BEFORE the internet, before television and before the radio, there was only one way to get your fix of news, entertainment and sport and that was in the pages of a newspaper.
Former owner, manager and editor of the Queanbeyan Age Jim Woods, 99, knows all too well about the public's thirst for news.
From 1958 to 1994, he made sure the town's paper was written, edited, printed and delivered before 6pm.
And if the town's people hadn't got their hands on a paper, he was sure to hear about it.
"The newspaper was like a Bible to most people, they just had to have it," he said.
"We had to have all the papers delivered before 6 o'clock. I had 42 paper boys. I had them lined up the back with their bikes and if we were late they would yell out, 'we're going on strike!'.
"[My son] Bob used to take half a dozen papers home and so did I. Before 6 o'clock, we would get calls and people told us 'we didn't get our paper, the paperboy missed us' so off we'd go and deliver the paper for them.
"They just had to have it that night."
Mr Woods said it was through the power of the press that local journalists were able to shape some of the biggest issues in the town.
They championed the establishment of a historical society, a museum and helped organisations like the Smith Family thrive.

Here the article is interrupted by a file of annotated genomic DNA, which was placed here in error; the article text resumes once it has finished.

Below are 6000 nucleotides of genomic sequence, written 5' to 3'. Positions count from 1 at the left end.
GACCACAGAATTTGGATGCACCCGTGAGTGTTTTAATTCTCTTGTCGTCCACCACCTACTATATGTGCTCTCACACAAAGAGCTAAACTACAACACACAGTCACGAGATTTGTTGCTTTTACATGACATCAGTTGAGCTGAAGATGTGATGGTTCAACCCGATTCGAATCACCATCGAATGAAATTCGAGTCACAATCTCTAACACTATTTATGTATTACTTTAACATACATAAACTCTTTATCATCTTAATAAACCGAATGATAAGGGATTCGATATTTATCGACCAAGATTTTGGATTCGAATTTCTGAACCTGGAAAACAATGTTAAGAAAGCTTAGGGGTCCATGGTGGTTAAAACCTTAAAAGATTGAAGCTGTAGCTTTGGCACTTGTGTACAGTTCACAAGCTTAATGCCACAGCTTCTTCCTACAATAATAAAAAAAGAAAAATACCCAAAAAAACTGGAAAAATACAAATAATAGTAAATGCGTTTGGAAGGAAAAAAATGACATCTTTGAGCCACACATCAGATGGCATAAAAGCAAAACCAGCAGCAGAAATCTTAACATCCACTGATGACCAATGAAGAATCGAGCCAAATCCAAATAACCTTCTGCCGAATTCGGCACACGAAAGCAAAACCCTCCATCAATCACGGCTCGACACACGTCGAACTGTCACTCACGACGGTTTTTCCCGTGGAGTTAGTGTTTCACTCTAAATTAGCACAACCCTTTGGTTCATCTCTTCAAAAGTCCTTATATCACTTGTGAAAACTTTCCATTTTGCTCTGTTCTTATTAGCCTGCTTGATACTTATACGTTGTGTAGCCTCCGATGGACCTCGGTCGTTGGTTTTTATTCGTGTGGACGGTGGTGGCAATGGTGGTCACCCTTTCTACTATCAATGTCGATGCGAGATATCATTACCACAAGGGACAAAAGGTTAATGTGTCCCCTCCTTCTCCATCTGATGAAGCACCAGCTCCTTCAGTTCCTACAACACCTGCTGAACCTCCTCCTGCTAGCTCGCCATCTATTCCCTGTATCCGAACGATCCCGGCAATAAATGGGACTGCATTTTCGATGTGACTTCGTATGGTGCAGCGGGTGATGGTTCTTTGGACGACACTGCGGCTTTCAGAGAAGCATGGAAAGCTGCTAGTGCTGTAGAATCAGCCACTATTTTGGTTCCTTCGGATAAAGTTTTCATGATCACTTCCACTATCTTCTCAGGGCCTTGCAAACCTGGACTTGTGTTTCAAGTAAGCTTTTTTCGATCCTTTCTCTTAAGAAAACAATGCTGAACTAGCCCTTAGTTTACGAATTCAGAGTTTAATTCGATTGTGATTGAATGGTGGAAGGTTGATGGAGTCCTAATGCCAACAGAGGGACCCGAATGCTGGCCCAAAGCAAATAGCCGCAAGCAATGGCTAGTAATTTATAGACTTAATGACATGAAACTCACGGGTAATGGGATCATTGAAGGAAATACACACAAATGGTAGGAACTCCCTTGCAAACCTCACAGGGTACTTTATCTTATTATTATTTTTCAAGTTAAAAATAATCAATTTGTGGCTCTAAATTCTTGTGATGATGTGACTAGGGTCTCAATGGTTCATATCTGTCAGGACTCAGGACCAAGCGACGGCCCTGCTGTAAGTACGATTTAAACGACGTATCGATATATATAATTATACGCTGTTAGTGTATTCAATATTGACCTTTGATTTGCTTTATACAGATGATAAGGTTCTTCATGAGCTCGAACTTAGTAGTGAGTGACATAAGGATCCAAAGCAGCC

While their opposition helped save the Tree of Knowledge that still remains standing on the corner of Monaro Street and Crawford Street.
"The paper was part of the town and the town was part of the paper, whichever way you would like to have it. The paper had to grow with the town and we did," Mr Woods said.
"Anything that was for the benefit of the town we were behind it and if we didn't think it was best for the town then we were against it.
"Let me say this, the paper played a very important part in the growth of the town. I know there are things that we started here, plenty of them...
"All the things we fought were sensible but we didn't win them all," he said.
Mr Woods' introduction to the world of news was as a humble paper boy for the Temora Independent. He signed on as an apprentice and stayed there for 22 years.
He later moved to Crookwell and managed the Cooma-Monaro Express, The Braidwood Dispatch, and Crookwell Gazette before going in to partnership with the Bradley brothers to purchase The Queanbeyan Age.
Back then the Queanbeyan Age was published twice a week and consisted of just four pages.
Before Mr Woods sold the paper in 1994, the Queanbeyan Age was published as a tri-weekly.
"People want their local district news. They want to know what's going on: the weddings, the obituaries, what's coming up, that's important," he said.
"You have to give people what they want, not what you think they want."